Published in Ocular Surface

Empowering Staff to Elevate Dry Eye Practice

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8 min read

As dry eye disease affects nearly every part of a practice, it is imperative to make sure each member of your staff is trained in addressing this common condition.

Empowering Staff to Elevate Dry Eye Practice
I believe every one of my patients deserves to be screened for dry eye disease. It’s one of the most commonly underdiagnosed and undertreated conditions that we as ECPs encounter. Dry eye disease affects every single part of our practices: refractions, optical, contact lens patients, co-management of surgical cases. The list goes on and on.
As eyecare practitioners, we have the opportunity to enhance our patients’ lives, health, and sight in so many ways, but day-to-day practice management can often overwhelm us. If you want to set yourself and your patient care apart from the competition, start by empowering your staff and yourself. Start with why.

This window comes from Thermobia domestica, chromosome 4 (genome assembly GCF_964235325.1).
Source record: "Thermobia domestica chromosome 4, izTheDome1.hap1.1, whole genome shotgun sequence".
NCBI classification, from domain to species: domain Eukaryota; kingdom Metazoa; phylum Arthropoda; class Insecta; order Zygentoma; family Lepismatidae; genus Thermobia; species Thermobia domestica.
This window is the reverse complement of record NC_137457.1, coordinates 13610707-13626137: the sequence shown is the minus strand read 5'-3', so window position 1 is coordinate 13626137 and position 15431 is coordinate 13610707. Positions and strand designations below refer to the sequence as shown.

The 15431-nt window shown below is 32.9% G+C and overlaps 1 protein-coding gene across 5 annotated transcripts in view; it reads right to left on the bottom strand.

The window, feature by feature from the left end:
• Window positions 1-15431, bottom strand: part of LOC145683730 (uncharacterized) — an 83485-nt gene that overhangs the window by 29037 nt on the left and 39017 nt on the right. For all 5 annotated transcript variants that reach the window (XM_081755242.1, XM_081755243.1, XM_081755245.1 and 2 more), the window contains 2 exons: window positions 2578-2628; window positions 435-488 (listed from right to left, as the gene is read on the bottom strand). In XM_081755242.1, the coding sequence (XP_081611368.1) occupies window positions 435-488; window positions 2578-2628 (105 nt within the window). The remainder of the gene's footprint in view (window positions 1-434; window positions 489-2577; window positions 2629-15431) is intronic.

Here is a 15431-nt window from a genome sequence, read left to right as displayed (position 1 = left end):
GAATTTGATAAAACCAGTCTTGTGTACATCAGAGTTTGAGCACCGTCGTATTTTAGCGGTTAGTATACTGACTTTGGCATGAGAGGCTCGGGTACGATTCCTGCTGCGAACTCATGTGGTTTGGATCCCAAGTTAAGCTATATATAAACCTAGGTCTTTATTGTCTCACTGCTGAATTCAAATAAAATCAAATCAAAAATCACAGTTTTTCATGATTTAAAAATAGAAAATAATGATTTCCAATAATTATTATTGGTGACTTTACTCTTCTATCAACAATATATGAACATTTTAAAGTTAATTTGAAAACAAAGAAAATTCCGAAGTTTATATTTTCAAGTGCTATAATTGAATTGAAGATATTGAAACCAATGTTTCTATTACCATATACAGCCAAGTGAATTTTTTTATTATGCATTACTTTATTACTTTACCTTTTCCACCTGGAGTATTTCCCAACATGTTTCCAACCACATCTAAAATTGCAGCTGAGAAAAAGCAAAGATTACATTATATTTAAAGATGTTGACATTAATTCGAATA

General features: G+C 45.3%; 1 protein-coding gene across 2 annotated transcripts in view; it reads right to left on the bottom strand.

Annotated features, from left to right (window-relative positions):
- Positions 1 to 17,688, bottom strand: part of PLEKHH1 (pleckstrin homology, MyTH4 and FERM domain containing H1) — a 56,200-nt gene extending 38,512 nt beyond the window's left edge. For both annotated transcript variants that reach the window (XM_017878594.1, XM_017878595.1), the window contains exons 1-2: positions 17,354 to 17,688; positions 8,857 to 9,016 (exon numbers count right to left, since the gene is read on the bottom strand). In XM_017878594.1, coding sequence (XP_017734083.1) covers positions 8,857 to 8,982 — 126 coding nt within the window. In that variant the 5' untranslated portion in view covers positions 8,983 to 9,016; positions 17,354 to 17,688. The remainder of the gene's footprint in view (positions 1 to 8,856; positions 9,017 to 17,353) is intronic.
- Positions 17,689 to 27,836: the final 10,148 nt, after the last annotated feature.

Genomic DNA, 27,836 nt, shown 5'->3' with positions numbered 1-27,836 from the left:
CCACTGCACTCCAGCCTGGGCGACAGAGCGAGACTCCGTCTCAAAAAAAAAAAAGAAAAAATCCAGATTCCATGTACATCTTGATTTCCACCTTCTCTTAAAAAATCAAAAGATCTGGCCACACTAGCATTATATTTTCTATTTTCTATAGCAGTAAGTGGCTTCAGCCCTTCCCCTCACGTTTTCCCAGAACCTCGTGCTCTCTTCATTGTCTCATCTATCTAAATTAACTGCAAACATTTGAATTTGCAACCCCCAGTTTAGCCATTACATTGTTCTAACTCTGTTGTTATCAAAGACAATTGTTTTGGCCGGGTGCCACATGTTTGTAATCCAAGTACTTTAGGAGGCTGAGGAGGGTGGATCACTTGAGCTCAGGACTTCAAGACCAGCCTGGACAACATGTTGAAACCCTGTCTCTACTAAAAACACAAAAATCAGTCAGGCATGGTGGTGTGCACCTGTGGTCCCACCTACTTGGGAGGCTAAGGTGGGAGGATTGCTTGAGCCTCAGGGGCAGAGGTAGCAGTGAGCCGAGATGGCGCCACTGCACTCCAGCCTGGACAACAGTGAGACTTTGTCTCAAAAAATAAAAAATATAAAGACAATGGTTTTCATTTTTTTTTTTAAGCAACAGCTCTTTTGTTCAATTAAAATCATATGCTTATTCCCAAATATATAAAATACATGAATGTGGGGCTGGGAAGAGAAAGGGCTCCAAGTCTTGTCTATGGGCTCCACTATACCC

Empowering your staff to empower your patients

Time is the one resource that we can’t make more of—technically. But investing in your staff and your colleagues has the potential to make small changes that will add up to large rewards over time—what author Darren Hardy calls The Compound Effect. These large rewards—practice efficiency, patient happiness, and more—can effectively create more time or at least the illusion of it.
Start with why you do the things you do. Until you and the people around know why you do something, it’s hard to truly empower your team and your patients.

Reading recommendation: Start With Why by Simon Sinek.